Although, the album is not entirely successful. Songs like “Back to Back” and “I Won’t” are pretty weak and fairly unmemorable. Yet, the album marks an important chapter in the band’s history that would eventually lead to the band’s demise. It may still divide critics and fans 20 years on, but it does have a handful of great tracks (I’ll also mention the single “Achin’ to Be”) and is worthy of being acknowledged in the band’s stellar discography.

45 rpm: “Akira” – Mishima

Taking their name from the Japanese poet/author/playwright/actor/filmmaker, Waterloo/Toronto-based band Mishima announce themselves with a confident swagger on their debut single “Akira.” With its immediate and rushing chorus of “ain’t nobody gonna slow me down!” the track is a synth-driven funk-workout that moves like a freight train. Reminiscent of Afrika Bambaataa’s “Renegades of Funk,” “Akira” is a cool, cocky, 5 minute sexy dance party. Mishima will be playing at the El Mocambo in Toronto on August 12 with The Ascot Royals and Love Banshee.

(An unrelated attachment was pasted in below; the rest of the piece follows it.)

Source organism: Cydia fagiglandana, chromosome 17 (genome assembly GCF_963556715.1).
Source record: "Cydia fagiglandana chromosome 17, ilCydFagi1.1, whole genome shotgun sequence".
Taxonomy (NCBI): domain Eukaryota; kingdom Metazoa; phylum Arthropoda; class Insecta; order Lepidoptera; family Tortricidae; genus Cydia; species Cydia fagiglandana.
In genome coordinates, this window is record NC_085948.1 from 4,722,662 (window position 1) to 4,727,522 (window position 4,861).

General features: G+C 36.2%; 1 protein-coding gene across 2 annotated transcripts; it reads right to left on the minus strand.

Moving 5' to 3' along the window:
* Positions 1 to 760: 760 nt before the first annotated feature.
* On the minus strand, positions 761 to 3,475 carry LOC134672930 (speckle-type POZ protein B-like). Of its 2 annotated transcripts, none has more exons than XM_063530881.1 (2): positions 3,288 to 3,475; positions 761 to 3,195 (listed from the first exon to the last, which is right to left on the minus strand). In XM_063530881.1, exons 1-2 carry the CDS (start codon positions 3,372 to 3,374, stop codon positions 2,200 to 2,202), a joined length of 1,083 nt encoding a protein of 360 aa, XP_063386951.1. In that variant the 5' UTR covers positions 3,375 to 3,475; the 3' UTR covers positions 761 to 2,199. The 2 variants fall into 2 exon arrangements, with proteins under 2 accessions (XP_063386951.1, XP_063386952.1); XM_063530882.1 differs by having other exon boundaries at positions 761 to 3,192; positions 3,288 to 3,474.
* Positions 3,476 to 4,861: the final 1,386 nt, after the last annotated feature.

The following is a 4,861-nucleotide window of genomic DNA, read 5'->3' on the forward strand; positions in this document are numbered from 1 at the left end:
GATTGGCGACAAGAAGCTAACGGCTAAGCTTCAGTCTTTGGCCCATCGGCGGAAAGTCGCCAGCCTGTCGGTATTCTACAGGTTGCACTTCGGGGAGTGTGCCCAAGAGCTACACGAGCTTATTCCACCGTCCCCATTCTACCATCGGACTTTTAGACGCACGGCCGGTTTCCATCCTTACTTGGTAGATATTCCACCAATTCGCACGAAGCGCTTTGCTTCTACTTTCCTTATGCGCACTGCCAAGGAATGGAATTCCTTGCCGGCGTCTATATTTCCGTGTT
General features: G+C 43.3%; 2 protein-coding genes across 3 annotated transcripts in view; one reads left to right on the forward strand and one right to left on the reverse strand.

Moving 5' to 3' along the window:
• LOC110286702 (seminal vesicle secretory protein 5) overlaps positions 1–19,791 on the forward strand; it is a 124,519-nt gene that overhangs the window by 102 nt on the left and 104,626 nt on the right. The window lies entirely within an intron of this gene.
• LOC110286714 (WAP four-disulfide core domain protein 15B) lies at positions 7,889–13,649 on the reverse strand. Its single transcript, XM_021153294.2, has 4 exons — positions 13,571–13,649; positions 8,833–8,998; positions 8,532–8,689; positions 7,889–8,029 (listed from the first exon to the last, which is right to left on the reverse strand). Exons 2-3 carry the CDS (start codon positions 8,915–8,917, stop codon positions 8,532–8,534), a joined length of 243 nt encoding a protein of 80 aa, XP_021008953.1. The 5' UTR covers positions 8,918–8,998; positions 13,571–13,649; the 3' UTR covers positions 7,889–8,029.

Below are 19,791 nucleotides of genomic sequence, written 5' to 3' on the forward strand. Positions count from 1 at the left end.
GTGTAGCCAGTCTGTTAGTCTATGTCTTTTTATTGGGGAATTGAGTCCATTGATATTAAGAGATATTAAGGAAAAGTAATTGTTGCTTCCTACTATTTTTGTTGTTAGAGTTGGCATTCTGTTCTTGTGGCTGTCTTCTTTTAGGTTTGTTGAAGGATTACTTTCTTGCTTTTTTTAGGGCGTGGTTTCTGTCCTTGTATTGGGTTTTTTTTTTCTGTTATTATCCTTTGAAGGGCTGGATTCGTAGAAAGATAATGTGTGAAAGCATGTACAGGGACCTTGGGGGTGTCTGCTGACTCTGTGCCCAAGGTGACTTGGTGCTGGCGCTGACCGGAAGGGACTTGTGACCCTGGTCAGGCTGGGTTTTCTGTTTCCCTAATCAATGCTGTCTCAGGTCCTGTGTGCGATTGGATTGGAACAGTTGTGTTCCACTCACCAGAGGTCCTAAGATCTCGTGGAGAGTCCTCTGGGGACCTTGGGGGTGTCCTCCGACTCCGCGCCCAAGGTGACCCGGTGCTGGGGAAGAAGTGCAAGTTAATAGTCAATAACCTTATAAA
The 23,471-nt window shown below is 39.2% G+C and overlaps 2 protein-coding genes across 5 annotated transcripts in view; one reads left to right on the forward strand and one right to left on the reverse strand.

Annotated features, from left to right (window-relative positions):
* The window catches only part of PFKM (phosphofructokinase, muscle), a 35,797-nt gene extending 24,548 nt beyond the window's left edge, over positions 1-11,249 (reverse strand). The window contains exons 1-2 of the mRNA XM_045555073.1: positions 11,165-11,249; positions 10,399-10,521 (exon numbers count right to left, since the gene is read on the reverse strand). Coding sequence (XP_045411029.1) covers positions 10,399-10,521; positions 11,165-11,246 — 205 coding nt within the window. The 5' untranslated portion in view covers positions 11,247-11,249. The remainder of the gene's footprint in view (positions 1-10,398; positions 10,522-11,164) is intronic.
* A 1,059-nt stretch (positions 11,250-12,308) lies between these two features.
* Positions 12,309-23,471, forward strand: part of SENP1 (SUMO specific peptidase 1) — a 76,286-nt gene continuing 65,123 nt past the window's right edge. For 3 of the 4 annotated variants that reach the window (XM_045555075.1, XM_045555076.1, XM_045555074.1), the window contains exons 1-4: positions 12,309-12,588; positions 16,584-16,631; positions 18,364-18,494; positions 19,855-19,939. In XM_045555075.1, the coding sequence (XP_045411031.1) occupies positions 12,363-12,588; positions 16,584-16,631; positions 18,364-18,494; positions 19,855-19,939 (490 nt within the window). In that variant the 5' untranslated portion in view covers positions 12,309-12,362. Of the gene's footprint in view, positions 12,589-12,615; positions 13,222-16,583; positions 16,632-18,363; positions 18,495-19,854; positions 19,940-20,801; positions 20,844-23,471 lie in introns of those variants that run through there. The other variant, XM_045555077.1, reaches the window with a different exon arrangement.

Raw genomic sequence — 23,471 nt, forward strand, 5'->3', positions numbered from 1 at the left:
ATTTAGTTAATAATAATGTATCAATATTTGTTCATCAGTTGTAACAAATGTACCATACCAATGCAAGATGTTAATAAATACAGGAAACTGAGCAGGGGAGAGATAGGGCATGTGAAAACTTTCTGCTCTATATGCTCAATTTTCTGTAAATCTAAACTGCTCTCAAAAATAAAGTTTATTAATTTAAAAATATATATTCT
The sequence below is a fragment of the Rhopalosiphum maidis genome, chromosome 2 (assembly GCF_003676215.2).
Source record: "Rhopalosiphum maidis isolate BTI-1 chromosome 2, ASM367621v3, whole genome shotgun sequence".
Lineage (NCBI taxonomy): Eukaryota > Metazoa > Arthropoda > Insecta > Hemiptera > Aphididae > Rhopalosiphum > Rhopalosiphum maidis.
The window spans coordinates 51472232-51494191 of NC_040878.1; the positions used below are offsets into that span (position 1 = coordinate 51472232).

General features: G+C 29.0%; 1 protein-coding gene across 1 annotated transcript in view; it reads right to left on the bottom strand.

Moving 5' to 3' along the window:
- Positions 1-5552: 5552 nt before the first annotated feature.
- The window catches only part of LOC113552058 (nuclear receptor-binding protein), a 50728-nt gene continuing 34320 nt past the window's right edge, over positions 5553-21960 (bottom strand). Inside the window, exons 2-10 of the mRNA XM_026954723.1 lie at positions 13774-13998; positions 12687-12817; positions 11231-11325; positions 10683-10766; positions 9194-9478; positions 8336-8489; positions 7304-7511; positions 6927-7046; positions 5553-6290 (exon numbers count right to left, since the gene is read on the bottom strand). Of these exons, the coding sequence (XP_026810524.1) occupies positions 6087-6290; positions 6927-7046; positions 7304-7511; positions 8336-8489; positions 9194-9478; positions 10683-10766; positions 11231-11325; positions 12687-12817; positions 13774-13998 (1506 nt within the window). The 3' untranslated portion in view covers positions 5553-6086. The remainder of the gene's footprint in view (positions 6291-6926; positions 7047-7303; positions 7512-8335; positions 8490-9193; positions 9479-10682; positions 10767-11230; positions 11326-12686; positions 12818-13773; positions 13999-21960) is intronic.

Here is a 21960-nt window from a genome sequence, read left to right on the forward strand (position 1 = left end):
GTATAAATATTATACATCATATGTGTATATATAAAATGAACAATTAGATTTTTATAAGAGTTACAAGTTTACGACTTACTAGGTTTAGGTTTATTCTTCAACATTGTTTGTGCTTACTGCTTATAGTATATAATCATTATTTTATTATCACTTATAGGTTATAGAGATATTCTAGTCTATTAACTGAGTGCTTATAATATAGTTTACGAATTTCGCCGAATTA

45 rpm: “Daydreamer” – Menswear

During the heyday of Britpop, every week there were seemingly endless numbers of like-sounding bands coming out of the woodwork. Menswear were signed to London Records after only three (3!) shows, and their full-length debut, Nuisance, appeared in late 1995. They gained their share of notoriety and detractors by appropriating not only the sound, but the looks of their betters like Blur and Pulp (actually, lead singer Johnny Dean kind of looks like Elastica’s Justine Frischmann). The single “Daydreamer” may be derivative of these bands, but it’s undeniably brilliant. Despite making minor waves with other singles such as “Sleeping In” and “I’ll Manage Somehow,” the band faded into obscurity, and their 1998 follw-up, Hay Tiempo!, was released only in Japan. As it stands, Menswear hold a place as a punchy, 2-minute footnote in the annuls of pop music.

45 rpm: “Every Teardrop is a Waterfall” – Coldplay